HOT DOGS, THE NEW LATTE? asks the chalkboard outside Crif Dogs, a new restaurant at 113 St. Marks Place (212-614-2728). Well, at the very least they're the new Belgian frites. Crif Dogs, with a menu selling everything from a basic New York frank to the Chihuahua dog (rolled in bacon, deep fried, and smothered with avocado and sour cream), is one of several new joints that offer creative takes on one of New York's most comforting culinary icons. Right around the corner from Crif Dogs is Dawgs on Park (178 East 7th Street; 212-598-0667), where the all-beef dogs are deep fried, but the chili is vegetarian. And at F&B (269 West 23rd Street; 646-486-4441), Daniel Boulud and Danny Meyer have been spotted scarfing down gourmet dogs made from things like salmon and lobster and lamb and rosemary. But F&B's biggest hit is the Great Dane (with rémoulade, Danish mustard, apple-tomato ketchup, onions, and marinated cucumber slices), which is, owner Nicholas Type explains, "the street dog of Denmark, where they're really passionate about their dogs." AMY LAROCCA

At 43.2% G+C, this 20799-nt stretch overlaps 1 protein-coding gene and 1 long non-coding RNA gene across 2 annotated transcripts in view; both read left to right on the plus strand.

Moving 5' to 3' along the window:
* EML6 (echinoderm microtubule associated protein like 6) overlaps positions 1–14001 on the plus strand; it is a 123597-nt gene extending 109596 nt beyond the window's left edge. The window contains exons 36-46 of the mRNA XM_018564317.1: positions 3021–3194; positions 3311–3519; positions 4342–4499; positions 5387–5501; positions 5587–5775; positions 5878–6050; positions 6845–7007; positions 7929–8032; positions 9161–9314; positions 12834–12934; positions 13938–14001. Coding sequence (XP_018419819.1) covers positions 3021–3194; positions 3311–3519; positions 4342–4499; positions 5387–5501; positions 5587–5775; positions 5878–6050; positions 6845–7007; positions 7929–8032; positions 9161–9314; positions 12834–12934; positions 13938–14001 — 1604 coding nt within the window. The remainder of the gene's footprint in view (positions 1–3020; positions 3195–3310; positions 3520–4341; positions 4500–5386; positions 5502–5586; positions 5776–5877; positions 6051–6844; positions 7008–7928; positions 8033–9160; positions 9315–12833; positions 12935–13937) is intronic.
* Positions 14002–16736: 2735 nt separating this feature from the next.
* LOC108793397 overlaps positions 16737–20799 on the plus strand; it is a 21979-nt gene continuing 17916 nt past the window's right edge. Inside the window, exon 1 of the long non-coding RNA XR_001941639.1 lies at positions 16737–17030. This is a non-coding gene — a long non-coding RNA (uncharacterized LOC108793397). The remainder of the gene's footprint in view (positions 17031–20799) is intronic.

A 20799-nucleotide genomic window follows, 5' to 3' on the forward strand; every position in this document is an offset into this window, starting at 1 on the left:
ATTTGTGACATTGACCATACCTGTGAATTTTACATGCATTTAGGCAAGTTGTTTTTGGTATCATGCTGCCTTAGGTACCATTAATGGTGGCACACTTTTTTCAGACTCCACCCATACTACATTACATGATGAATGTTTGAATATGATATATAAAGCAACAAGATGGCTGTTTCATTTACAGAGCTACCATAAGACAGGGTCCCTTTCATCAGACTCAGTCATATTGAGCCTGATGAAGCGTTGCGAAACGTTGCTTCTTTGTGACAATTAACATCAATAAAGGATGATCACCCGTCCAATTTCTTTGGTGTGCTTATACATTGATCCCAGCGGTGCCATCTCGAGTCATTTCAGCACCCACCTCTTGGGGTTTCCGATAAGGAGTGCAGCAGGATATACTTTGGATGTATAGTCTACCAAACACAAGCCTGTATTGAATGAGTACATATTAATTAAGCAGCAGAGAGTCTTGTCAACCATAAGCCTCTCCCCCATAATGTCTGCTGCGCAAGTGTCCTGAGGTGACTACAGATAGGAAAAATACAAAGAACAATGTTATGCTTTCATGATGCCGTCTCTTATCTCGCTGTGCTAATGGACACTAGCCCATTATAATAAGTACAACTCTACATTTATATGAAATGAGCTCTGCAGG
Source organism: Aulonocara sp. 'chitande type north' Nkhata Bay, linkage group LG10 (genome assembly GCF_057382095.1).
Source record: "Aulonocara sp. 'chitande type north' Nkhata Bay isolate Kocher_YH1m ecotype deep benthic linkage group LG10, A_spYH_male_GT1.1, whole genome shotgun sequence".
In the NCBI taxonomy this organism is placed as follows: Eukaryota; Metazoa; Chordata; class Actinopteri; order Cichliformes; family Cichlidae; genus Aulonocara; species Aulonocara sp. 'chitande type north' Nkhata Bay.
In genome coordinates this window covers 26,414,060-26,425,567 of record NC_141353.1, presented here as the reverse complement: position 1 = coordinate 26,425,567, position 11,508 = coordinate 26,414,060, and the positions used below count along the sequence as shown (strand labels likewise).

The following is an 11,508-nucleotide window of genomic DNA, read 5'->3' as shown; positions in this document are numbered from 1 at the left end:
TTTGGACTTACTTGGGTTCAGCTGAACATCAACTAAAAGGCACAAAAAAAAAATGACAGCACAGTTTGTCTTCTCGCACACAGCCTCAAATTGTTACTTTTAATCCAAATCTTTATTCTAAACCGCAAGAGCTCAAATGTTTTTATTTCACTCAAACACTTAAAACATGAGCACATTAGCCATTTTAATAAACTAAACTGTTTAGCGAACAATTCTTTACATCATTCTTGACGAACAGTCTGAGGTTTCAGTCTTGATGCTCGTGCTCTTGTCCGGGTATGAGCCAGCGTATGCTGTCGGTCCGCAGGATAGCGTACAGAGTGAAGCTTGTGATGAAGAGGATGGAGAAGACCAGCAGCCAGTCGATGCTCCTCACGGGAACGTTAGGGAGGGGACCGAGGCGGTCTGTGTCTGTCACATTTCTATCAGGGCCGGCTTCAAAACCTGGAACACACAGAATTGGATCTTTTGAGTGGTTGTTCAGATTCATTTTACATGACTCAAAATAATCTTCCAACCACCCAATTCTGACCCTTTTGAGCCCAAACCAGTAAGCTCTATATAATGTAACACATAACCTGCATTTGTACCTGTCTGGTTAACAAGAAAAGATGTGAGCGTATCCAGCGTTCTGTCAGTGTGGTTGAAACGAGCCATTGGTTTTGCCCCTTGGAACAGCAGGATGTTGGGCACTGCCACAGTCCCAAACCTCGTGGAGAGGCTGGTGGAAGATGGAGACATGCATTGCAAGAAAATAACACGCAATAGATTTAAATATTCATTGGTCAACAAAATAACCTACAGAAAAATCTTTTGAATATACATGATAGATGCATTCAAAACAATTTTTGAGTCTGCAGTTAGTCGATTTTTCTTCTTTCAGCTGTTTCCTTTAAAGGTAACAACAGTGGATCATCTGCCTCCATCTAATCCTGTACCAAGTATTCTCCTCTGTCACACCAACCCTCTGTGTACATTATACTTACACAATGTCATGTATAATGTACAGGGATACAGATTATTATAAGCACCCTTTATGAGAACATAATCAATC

Hunt Club
It isn't all caviar and foie gras at the Petrossian Boutique these days. Through December 31, chef David Cunningham is also larding the display case with all kinds of robust dishes featuring wild game. Some are based on his Scottish grandmother's recipes, like a plump juniper-laced wood-pigeon pie brimming with pungent, flavorful morsels of meat, brandy-soaked raisins, mushrooms, and forcemeat balls ($45; serves eight to ten people; or $12 for a pie, pictured, that serves one to two). There's also a galantine of mallard duckling with foie gras and black truffles ($25 per pound), and a spicy rabbit stew revved up with paprika ($15 per pound), perhaps hearkening back to the chef's hunting days in the wilds of Connecticut. Just remember to wear your Barbour jacket — the one with the big, never-before-used game pocket in the back.
Petrossian Boutique
911 Seventh Avenue, near 57th Street


Pop Goes the Liver